With over 20 million Americans dealing with addiction each year, you probably know someone in recovery. The support of the people in their life plays a crucial role in getting back on track. In other words, you can really help someone with their recovery process without enabling them. No matter how close the person is to you, your help cannot come in the form of covering up for them or helping to pay for their problem.
With consistent treatment and healthy support, they can and will thrive again. If you want to contribute to this effort, it’s useful to know what and what not to do.
6 Things You Can Do To Helping Someone Recover From Addiction
A person in their position could be experiencing shame and guilt. Cut through that by openly verbalizing your support. Tell them directly that you’re here to help. This type of productive communication also involves healthy listening. Also, do not engage in emotional manipulation — even by accident. They don’t need to hear you say something like “If you love me, you’ll change.”
There’s a lot to learn when it comes to addiction, substance abuse, recovery, relapse, and more. Commit to self-education and to sharing what you learn.
- Respect and Compassion
As you get more informed and enhance your communication skills, you can blend that into a powerful combination. Never forget that addiction is a disease. You’re not making excuses for anyone but you’re also not here to lecture, mock, or blame. Two examples to keep in mind:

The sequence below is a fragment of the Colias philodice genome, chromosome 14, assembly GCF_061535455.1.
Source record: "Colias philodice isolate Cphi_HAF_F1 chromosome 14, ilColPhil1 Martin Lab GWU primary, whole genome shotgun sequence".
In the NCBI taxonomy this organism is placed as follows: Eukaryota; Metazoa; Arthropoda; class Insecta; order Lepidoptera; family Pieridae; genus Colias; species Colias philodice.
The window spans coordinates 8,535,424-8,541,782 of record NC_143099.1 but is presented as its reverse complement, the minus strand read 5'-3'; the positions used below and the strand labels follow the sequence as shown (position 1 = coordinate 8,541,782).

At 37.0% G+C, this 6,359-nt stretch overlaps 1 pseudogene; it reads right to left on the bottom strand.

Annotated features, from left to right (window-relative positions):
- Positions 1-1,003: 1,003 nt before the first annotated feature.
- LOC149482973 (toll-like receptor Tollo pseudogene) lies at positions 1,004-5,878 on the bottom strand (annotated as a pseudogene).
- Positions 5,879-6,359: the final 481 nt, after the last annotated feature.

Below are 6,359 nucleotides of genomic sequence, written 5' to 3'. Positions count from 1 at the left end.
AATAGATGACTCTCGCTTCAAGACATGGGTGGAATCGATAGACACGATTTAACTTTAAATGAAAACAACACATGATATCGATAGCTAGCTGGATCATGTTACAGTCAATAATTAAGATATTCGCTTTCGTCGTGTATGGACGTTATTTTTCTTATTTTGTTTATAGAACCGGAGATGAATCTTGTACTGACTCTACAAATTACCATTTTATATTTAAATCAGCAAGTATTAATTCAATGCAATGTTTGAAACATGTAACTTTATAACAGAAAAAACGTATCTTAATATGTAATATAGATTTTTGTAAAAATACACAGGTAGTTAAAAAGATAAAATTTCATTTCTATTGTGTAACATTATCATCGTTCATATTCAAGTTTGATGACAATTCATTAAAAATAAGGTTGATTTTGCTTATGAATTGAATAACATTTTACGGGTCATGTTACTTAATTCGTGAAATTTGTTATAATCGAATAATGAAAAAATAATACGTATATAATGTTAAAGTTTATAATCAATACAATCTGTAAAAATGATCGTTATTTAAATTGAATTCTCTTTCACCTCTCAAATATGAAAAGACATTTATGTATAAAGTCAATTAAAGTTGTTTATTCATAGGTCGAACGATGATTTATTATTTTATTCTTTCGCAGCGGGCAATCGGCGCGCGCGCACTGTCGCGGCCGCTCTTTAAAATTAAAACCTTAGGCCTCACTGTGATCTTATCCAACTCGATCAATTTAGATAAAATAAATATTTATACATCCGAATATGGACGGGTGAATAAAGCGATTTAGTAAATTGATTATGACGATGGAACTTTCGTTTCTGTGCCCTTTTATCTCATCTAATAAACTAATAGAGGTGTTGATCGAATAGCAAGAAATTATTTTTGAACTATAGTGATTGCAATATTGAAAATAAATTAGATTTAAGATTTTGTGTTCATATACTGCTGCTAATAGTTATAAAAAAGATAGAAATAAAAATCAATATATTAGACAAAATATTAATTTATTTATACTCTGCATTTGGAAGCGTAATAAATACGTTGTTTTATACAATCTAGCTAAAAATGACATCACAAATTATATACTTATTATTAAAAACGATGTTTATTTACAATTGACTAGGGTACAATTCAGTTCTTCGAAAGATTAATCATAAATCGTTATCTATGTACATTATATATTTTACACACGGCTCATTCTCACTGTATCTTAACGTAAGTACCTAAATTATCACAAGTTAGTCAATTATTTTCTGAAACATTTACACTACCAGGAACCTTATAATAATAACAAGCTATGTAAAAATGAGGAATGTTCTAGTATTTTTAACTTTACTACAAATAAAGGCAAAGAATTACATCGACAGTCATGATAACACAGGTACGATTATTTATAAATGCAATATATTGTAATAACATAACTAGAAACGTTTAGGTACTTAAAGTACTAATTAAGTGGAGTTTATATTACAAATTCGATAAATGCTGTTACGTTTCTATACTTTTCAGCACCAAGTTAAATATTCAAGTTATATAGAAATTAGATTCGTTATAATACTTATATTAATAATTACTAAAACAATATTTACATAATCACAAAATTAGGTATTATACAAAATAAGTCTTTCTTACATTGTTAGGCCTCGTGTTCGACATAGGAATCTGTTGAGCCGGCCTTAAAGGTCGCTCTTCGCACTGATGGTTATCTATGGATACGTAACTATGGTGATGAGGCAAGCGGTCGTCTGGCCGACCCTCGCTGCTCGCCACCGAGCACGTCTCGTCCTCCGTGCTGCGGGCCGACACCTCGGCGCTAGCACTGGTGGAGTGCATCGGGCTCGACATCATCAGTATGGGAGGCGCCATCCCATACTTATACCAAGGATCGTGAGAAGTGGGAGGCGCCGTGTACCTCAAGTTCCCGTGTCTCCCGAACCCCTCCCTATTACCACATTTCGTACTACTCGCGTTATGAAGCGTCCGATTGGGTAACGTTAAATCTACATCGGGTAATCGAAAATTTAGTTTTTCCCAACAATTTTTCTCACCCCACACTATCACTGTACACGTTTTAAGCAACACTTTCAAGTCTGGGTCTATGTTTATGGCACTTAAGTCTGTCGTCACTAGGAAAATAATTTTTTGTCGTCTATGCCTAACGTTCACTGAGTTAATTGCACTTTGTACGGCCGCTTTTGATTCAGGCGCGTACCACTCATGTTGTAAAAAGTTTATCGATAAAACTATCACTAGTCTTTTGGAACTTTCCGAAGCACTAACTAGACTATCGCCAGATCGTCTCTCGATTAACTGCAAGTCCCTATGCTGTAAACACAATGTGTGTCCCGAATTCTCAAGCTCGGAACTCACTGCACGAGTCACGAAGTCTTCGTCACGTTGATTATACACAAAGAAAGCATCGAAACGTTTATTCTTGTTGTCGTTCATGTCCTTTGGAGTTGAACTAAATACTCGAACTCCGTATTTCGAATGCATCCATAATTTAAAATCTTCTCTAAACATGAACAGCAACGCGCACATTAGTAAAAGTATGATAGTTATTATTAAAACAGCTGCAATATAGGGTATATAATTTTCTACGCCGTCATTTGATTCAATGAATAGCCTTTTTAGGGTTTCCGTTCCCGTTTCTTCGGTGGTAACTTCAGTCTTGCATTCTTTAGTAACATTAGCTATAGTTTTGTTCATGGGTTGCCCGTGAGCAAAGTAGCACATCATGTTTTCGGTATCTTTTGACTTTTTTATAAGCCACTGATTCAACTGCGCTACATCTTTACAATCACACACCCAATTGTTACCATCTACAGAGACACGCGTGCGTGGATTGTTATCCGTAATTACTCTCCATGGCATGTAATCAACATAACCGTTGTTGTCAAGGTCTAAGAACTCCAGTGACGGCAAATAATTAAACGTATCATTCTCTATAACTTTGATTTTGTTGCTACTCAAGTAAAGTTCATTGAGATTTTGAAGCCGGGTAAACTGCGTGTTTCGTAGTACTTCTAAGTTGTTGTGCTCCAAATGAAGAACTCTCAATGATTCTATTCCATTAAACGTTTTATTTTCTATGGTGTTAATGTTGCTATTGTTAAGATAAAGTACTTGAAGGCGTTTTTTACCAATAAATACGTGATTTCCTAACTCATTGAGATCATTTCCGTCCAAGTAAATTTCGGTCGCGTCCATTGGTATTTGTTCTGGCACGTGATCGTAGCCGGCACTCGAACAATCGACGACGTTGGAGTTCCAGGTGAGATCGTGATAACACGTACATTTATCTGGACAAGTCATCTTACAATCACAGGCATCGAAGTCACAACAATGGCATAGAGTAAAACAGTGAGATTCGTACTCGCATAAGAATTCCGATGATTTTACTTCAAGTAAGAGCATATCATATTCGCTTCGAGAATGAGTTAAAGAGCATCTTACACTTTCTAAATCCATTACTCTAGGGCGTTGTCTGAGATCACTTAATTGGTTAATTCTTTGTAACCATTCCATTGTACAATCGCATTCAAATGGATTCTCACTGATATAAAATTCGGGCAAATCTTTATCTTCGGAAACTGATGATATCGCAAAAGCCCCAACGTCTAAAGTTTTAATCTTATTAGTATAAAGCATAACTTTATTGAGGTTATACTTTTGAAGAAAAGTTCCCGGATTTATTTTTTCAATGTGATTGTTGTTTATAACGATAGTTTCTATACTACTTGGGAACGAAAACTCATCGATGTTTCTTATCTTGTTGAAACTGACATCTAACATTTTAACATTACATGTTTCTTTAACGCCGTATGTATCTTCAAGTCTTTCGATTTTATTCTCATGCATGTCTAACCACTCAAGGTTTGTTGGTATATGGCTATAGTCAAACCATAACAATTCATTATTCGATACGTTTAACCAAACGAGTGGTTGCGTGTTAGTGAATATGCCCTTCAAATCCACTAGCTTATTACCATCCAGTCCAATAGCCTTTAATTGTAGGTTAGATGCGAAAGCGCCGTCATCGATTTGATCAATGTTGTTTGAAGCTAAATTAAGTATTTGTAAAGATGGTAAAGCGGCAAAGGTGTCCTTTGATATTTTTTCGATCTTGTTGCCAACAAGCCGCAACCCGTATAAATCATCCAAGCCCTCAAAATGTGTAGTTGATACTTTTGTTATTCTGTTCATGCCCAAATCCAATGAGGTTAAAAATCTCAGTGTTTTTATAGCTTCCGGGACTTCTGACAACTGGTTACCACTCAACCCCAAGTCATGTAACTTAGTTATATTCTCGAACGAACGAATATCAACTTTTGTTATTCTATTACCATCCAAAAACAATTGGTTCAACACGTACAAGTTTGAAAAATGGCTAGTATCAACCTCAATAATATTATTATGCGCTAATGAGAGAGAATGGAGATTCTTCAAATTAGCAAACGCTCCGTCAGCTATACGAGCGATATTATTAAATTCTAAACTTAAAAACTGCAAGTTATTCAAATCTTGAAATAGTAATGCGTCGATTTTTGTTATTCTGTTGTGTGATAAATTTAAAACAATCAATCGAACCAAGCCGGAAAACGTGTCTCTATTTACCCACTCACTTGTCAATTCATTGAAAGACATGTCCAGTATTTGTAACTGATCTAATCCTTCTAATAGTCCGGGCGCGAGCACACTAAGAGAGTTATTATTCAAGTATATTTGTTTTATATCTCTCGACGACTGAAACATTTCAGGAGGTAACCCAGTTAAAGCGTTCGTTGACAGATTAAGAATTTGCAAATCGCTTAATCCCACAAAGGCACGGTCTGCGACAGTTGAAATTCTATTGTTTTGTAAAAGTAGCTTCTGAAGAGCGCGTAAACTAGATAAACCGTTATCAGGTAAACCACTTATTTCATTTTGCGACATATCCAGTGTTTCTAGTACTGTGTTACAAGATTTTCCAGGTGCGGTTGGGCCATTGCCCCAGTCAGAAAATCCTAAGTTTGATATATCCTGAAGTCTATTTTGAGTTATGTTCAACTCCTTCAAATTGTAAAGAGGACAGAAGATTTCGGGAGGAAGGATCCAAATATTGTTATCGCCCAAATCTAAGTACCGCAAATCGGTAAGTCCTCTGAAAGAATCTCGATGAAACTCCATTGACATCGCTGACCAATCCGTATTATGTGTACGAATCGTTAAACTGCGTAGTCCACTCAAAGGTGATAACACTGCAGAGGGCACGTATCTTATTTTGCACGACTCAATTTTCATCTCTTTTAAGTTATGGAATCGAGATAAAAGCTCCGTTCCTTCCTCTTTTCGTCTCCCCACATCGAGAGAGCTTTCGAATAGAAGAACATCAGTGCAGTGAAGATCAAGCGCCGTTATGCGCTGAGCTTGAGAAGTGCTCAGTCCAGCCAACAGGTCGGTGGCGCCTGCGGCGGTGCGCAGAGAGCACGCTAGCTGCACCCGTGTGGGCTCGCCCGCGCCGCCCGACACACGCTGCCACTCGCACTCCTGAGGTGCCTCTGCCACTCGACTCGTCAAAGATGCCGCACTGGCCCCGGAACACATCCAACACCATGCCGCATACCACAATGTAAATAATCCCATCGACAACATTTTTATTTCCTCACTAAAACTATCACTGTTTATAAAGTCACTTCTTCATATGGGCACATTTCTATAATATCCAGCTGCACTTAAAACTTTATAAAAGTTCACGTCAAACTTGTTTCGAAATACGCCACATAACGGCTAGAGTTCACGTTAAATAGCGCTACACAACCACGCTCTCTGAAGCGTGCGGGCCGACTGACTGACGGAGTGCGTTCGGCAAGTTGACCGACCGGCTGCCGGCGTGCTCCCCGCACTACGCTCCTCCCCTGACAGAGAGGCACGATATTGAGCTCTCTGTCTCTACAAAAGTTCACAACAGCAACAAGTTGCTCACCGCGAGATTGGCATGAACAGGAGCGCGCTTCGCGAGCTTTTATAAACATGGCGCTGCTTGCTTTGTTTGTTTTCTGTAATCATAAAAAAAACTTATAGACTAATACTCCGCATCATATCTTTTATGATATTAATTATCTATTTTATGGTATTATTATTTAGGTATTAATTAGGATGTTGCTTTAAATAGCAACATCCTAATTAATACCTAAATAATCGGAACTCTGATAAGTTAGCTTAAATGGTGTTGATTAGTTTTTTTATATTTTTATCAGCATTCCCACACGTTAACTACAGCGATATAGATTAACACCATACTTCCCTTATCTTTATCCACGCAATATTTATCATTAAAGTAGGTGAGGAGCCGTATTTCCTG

- Avoid calling them an “addict”: No person is defined by one characteristic. It’s not their entire identity.
- Remember the past but don’t linger on it: There is no value in trying to erase the addiction from the conversation. Accept it as a reality but do not get caught up always reminding the person about their past and the pain they caused.
- Be a Role Model
Demonstrate on a daily basis that people can have fun, be happy, and live rich lives without reliance on self-medication. Speaking of being a role model…
- Prioritize Yourself, Too
You cannot help anyone else if you’re not taking care of yourself. Set and enforce healthy boundaries. You’re not on call 24/7. You have every right to enjoy your life and experience joy while being a support for someone in need. Most importantly, practice self-care. Some basics to factor in:
- Safeguard your sleep patterns
- Engage in daily exercise
- Make healthy eating choices
- Practice stress management
Another important step could be to connect with others who are also helping loved ones recover. An online or in-person support group is an ideal setting to feel understood and empowered. In such a setting, you can learn from each other.
- Be Patient
Recovery from addiction is an ongoing journey. Your loved one will have ups and downs. Relapse is a very real possibility. Two in three people will slide back in the first year, so learn the signs of relapse, e.g. missing meetings, speaking fondly of their past life, mood changes, and speaking critically about the recovery effort. Be supportive but also be diligent and patient.
Find Your Own Safe Space
When supporting a loved one’s recovery efforts, you may lose sight of your own needs and wants. Your dedicated desire to help can overshadow everything else and become a new identity of sorts for you. In a time like this, please consider talking with a professional. A therapist is uniquely positioned to guide you as you a) help your loved one and b) keep a healthy focus on your own life.
Don’t go it alone. Let’s talk soon. Feel free to contact me if you need additional support and tools to manage your stress.
You can also get the latest info by following me on Facebook.